Every step in the Mediterranean directly affects Turkey’s security, rights and interests, President Recep Tayyip Erdoğan said Monday.
Speaking at the International Maritime Law and Eastern Mediterranean Symposium in Istanbul, Erdoğan said that global politics have been shaped by developments related to the Mediterranean in recent months.
“Turkey is a Mediterranean country. We are a host here as we have been throughout history, not a guest. Every move made and every step taken in the Mediterranean directly affects our country’s security, rights and interests,” he said.
Erdoğan reiterated that Turkey favors dialogue, peace, cooperation and justice, not conflict.
“We can resolve the problems in the Mediterranean by gathering all regional actors in the same table, not excluding each other. Any scenario that does not fairly include Turkey and the TRNC (Turkish Republic of Northern Cyprus) cannot produce peace in the Mediterranean,” he said.
Athens has disputed Ankara's current energy exploration activities in the Eastern Mediterranean, trying to box in Turkey's maritime territory based on the proximity of several small Greek islands near the Turkish mainland.
Turkey, the country with the longest coastline in the Eastern Mediterranean Sea, has sent out drillships to explore for energy on its continental shelf, asserting the rights of Ankara and the TRNC in the region.
The tone, however, has recently softened between Ankara and Athens, with the two agreeing last week to begin exploratory talks on their dispute.
The upcoming negotiations will be the 61st of their kind, as the two countries started to have exploratory talks on problems in the Eastern Mediterranean on March 12, 2002, with an aim to come up with a fair, sustainable and inclusive solution.
Despite steps to normalize ties, some EU members are still discussing the possibility of imposing sanctions on Turkey amid Greek demands.
Chance to reset relations
Turkey sees this week's EU summit on recent tensions in the Eastern Mediterranean as an opportunity to reset relations between them, but the bloc must produce specific proposals and a timetable to work on a road map together, Turkey’s presidential spokesperson said Monday.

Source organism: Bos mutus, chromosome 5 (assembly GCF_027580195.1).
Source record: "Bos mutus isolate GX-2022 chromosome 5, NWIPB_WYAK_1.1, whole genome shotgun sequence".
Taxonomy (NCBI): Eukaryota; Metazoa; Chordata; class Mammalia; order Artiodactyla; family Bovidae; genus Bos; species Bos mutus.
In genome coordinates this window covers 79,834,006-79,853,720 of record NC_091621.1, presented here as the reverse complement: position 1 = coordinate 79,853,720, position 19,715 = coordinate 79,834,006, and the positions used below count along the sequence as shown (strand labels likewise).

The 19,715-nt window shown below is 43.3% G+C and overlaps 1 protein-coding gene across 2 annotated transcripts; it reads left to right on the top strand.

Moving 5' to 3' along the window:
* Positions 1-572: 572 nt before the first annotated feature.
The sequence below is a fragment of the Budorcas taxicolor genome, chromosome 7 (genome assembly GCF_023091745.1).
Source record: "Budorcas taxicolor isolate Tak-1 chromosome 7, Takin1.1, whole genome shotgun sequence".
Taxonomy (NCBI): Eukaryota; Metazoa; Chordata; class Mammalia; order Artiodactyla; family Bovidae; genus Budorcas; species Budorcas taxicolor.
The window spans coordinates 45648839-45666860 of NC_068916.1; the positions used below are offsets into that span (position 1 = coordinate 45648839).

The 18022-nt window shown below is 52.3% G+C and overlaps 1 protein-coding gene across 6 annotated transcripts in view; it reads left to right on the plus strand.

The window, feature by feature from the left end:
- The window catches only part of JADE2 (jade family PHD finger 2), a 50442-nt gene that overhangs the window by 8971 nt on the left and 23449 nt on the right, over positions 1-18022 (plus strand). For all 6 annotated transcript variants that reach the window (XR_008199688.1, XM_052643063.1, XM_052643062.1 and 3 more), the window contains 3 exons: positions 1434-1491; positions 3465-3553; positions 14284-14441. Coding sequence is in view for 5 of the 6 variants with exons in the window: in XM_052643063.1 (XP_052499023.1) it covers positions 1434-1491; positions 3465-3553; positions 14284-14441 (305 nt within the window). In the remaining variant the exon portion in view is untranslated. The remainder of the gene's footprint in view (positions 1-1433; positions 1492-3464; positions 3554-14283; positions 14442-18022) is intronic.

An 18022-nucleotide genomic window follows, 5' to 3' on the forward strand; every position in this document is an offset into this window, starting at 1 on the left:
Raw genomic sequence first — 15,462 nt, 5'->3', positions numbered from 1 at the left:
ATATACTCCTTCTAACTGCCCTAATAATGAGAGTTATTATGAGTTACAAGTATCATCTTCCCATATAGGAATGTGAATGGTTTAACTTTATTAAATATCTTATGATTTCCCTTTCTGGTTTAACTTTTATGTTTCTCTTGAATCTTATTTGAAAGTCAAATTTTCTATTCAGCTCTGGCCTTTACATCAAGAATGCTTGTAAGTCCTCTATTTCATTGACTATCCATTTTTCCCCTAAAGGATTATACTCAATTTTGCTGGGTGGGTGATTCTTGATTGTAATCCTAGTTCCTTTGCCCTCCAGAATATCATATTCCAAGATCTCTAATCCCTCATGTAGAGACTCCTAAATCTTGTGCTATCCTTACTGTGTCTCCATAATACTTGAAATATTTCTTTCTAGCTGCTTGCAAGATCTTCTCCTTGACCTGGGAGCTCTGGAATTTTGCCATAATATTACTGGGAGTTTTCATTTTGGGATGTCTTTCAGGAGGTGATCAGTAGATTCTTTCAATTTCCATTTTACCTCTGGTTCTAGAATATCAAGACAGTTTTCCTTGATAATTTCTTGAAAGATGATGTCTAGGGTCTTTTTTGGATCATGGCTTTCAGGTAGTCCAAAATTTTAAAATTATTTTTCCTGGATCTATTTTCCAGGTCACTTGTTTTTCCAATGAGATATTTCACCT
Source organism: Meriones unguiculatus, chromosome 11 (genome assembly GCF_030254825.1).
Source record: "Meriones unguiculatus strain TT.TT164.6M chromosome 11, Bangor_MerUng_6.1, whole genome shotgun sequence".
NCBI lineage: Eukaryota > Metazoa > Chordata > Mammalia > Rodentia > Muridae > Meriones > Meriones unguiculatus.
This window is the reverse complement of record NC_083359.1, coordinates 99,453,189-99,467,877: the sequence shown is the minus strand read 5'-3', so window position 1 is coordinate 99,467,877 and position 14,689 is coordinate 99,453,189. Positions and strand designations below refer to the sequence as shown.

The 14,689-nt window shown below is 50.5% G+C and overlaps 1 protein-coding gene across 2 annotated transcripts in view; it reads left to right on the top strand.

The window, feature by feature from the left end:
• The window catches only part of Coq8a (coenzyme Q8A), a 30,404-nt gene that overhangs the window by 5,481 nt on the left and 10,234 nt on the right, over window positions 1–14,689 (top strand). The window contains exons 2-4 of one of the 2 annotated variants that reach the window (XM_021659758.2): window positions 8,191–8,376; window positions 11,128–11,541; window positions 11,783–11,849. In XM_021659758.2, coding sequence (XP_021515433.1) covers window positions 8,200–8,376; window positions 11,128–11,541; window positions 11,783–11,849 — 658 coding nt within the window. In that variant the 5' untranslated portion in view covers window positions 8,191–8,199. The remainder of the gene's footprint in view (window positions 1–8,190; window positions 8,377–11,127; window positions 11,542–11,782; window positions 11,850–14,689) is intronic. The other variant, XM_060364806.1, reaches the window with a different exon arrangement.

"I believe the EU summit has a chance to have a reset in Turkey-EU relations. It is an important opportunity. We can have a reset there. And I see this willingness on the part of many EU member countries," Presidential Spokesperson Ibrahim Kalın told Reuters.
"They also have to understand that they cannot expect Turkey to do everything," Kalın said in an interview. "It must be a mutual process. If Turkey is expected to do X, Y, Z, EU countries must fulfill their responsibilities as well."
Work was continuing on deciding a date for the resumption of talks, Kalın said, adding that the talks would continue where they left off and focus not just on issues of continental shelves and maritime limits but on islands and airspace.
He said the discussions would have a positive impact and would also focus on political consultation and military-to-military talks. "In all of these three tracks, we believe we will make some good progress very soon," he said.
Turkey got involved in a war of words with France during the Eastern Mediterranean dispute, and Erdoğan last week held his first talks with French President Emmanuel Macron in months in a bid to ease the tensions.
Kalın said there was a positive tone during those talks with the two leaders agreeing to try and find ways to minimize their differences.
"I believe all these things will produce a more positive agenda and a more positive atmosphere between Turkey and France," he said.
Turkey's communications director also said on Saturday that the European Union imposing sanctions on Turkey would be profoundly irrational.
"We have no such expectation" of sanctions being imposed, Communications Director Fahrettin Altun told news channel CNN Türk.
"Such a step would be one of the most irrational steps in the history of international relations. Europe's security begins in Turkey. Strong European-Turkey relations help European countries as much as they do Turkey," Altun said.
He added that Turkey provides Europe with a strategic location, business opportunities and military capabilities, which the EU should appreciate.